WORLD FIRST: Air taxis draw closer in UK with new collaboration on air traffic control and certification

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Vertiport designer Urban-Air Port has announced a collaboration with fellow British innovators Altitude Angel and Safeguard Vertiports to provide unified traffic management (UTM) services and Civil Aviation Authority (CAA) certification for eVTOL (electric vertical take-off and landing) infrastructure.

The partners will work together to design, develop and demonstrate operational Air Architecture for ‘air taxis’ and unmanned cargo delivery drones, on a test site in Coventry, England, later this year. The UK government is supporting the initiative in a bit to unlock a future of clean urban air mobility.

“Cleaner, inter-city flight technology is vital not only to reducing emissions, but to better connecting remote communities, from small towns in the UK to isolated settlements all around the world,” says Rt Hon Kwasi Kwarteng, secretary of state for the Department of Business, Energy and Industrial Strategy. “As we build back greener from the pandemic, initiatives like the government-backed Air-One project will help us develop the infrastructure needed to make our dreams of flying taxis a reality.”

The urban air mobility market is growing fast. The first eVTOLs are expected to be commercialized in the next three to five years. Hyundai, a key partner of Urban-Air Port, is one of several companies developing an eVTOL passenger vehicle. Hyundai’s will be commercialized by 2028. Joby Aviation, the US-based aerospace start-up, plans to launch a commercial air taxi service in 2024. In April, UPS, the global logistics giant, announced a deal to purchase 150 eVTOL vehicles, for delivery in 2024, to cut delivery times and access smaller markets, demonstrating the growing maturity of the sector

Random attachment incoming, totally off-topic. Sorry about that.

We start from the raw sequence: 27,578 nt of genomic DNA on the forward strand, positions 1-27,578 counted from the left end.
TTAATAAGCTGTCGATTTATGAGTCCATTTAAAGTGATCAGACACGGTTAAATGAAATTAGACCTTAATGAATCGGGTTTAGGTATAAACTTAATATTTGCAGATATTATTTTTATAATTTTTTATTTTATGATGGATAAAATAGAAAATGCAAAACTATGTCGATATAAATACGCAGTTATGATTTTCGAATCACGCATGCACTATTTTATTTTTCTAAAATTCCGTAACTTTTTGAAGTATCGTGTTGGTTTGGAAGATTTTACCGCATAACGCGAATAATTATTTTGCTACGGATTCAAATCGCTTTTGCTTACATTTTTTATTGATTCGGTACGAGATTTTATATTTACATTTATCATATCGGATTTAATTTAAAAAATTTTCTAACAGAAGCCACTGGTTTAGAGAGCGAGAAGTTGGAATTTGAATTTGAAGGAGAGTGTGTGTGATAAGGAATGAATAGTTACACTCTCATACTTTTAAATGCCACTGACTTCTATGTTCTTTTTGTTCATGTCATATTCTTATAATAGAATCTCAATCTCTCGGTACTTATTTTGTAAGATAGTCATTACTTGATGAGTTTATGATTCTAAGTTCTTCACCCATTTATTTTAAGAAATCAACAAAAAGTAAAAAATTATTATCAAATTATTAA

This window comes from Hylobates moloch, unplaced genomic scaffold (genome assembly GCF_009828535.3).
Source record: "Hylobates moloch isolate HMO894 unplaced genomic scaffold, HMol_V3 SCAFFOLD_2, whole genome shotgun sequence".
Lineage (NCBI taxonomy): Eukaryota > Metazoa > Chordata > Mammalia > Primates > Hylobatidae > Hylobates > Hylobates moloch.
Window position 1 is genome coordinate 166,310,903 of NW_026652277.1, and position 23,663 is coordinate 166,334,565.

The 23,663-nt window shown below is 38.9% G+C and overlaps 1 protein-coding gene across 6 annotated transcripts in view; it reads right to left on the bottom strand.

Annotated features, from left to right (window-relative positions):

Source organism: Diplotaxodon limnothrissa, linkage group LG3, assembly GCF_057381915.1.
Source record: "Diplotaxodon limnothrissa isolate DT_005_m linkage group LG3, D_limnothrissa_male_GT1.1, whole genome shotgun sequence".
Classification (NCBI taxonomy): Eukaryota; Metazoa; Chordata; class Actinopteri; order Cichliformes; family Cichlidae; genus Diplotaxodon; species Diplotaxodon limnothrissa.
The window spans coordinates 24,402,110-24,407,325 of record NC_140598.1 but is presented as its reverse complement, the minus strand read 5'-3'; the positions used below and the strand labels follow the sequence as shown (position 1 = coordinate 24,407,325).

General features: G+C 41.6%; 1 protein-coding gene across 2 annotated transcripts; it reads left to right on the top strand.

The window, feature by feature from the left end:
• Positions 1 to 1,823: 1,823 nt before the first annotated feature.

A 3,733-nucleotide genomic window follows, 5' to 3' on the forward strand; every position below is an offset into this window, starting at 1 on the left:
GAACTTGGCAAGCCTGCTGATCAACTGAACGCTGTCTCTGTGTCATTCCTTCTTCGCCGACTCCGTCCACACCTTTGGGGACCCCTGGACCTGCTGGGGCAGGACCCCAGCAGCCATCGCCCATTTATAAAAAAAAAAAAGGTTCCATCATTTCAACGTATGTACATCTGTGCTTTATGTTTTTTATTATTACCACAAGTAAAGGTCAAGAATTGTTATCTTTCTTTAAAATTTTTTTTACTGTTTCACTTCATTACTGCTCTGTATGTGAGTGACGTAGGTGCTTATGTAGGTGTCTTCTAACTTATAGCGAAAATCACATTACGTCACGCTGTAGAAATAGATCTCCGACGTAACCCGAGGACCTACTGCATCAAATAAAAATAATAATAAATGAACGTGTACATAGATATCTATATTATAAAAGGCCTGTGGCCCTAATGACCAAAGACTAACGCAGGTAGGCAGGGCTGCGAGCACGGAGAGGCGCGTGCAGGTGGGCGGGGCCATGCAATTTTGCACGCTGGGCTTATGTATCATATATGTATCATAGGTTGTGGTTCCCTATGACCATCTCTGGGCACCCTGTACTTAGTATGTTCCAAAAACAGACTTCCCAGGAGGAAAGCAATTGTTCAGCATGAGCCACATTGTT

The challenge now is to design the Air Architecture that allows these passenger vehicles to fly within and between cities and towns and to manage the thousands of delivery drones anticipated in the future, with Amazon already planning to launch a UK drone delivery service.

“We are proud to be part of Air Architecture,” says Richard Ellis, chief business officer at Altitude Angel. “By enabling eVTOL operators to safely transit through ‘air roads’ and integrate their operations into and around these urban airports, we will unlock the future potential of the national airspace infrastructure. Our platform will allow all users of the sky, from air-taxis and drone operators to general aviation and emergency service helicopters to share the airspace safely and securely.”

Similar to existing air corridors for commercial aircraft, air roads will be approved and regulated routes for future eVTOLs that will enable safe and efficient travel between Urban-Air Port hubs and other sites. In the initial phase, each corridor will provide segregated airspace at defined altitudes for individual manned and unmanned eVTOLs. Similar to traditional air traffic control, the process will initially be managed by people. As the systems mature, traffic monitoring will be conducted by intelligent autonomous systems and supervised by people.

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Tom has edited Traffic Technology International magazine and the Traffic Technology Today website since May 2014. During his time at the title he has interviewed some of the top transportation chiefs in charge of public agencies around the world as well as chairmen and CEOs of multinational transportation technology corporations. Tom's early career saw him working on some the UK's leading consumer magazine titles. He has a law degree from the London School of Economics (LSE).